When the Affordable Care Act (Obamacare) remade the healthcare landscape, it left in place the already-rancorous relationship between insurance companies and government, with patients and providers as collateral damage in the battle over diminishing resources.
Last week, the nation’s largest health insurer, UnitedHealth Group Inc., sued California to block a $173.6 million fine levied last month by California’s Department of Insurance Commissioner Dave Jones. At stake, to hear insurance executives tell it, is nothing less than the future of health care in California.
“This ruling threatens to paralyze the healthcare system in the state, resulting in more costs and bureaucracy for Californians,” UnitedHealth’s PacifiCare President Stephen Scheneman told the Los Angeles Times.
The lawsuit was the latest iteration of a conflict dating back nine years. Insurance Commissioner Steve Poizner, a Republican, announced his intention in 2008 to sue UnitedHealth for $1.3 billion over its slipshod takeover of PacifiCare in 2005. The insurance department alleged the company violated state laws 992,936 times between 2006 and 2008, with each violation punishable by a $10,000 fine.
Poizner upped the ante to $10 billion in September 2010 while making an unsuccessful run at becoming the state’s governor.
Policyholders complained of lost and miscoded records during the transfer, a bunch of which ended up in India, and said they went months without medical care while the snafus were sorted out. Doctors complained that the insurance company mixed up which providers belonged to which medical groups and messed up contract information that resulted in lower payments to them.
UnitedHealth said those were administrative errors that didn’t hurt anyone and an administrative judge agreed with them last year, settling on an award of $11.5 million. That was more in line with the $2 million settlement reached with the Department of Managed Health Care over similar transgressions.
The commissioner said he regarded the judge’s ruling as simply advisory and issued the $173.6 million fine.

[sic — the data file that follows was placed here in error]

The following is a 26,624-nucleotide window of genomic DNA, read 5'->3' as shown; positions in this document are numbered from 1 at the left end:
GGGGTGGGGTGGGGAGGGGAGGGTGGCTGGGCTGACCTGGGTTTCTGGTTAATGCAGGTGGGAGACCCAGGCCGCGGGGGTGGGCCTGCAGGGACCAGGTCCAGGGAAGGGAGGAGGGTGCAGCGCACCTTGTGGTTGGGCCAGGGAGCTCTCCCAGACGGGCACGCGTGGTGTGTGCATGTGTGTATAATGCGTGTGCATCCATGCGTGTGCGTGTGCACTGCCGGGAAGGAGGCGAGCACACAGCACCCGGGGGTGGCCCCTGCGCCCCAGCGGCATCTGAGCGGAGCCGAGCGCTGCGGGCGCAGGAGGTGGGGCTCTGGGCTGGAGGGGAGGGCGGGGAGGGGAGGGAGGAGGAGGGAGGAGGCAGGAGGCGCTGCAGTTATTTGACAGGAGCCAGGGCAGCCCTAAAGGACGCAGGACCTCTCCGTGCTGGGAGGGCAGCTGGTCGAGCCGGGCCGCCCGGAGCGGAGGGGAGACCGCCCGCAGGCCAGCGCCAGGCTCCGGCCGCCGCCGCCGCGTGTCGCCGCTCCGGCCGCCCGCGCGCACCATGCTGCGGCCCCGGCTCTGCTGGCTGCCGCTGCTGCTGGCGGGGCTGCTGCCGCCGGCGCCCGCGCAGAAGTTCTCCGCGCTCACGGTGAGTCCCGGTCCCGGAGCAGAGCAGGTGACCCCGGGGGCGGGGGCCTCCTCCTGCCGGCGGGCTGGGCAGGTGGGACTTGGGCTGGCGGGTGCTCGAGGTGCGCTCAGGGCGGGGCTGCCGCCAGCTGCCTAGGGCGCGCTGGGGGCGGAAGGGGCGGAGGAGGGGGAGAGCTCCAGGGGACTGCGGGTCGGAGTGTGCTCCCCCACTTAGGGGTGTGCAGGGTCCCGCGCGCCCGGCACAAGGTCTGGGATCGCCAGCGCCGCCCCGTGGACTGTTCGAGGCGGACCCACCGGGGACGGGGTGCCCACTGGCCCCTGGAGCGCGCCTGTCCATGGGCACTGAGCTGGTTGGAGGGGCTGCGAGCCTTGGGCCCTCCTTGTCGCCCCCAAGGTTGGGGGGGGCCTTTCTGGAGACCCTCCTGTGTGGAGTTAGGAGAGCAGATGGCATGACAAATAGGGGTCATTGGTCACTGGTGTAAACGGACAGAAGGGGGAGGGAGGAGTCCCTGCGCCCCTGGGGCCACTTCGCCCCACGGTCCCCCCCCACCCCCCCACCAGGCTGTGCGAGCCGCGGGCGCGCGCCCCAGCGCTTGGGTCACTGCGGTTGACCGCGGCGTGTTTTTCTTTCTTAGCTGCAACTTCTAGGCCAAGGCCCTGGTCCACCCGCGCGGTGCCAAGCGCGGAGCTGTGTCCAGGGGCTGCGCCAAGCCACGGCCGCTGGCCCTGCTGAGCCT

Jones clashed with the company in May 2013, on the eve of the Covered California rollout, over an 8% rate hike it imposed on 45,000 small-business employees and dependents. Jones called it “just one more unwarranted economic burden on California's small business owners and their employees.”
UnitedHealth, the nation’s largest health insurer, responded from its headquarters in Minnetonka, Minnesota, that it was “disheartened” by Jones’ sentiments. A month later, it followed Aetna and Cigna out of the state when it announced that it was leaving California’s individual market. They were all small players in the state market. UnitedHealth’s subsidiary, PacifiCare, had 10,000 policyholders as of 2012, according to the California Department of Insurance. Aetna had 60,000.
California voters will have a chance to tip the balance of power in the health insurance market in November. Lawmakers put a measure on the ballot, Proposition 45, that will let the commissioner reject rates found to be unreasonable. Thirty-five states already let regulators have that control, which is similar to that already exercised in California over auto and home insurance.
State lawmakers rejected a single-payer system in January 2012 that would have removed private insurance companies from the equation. It fell two votes shy in the Senate and never made it to the Assembly or governor.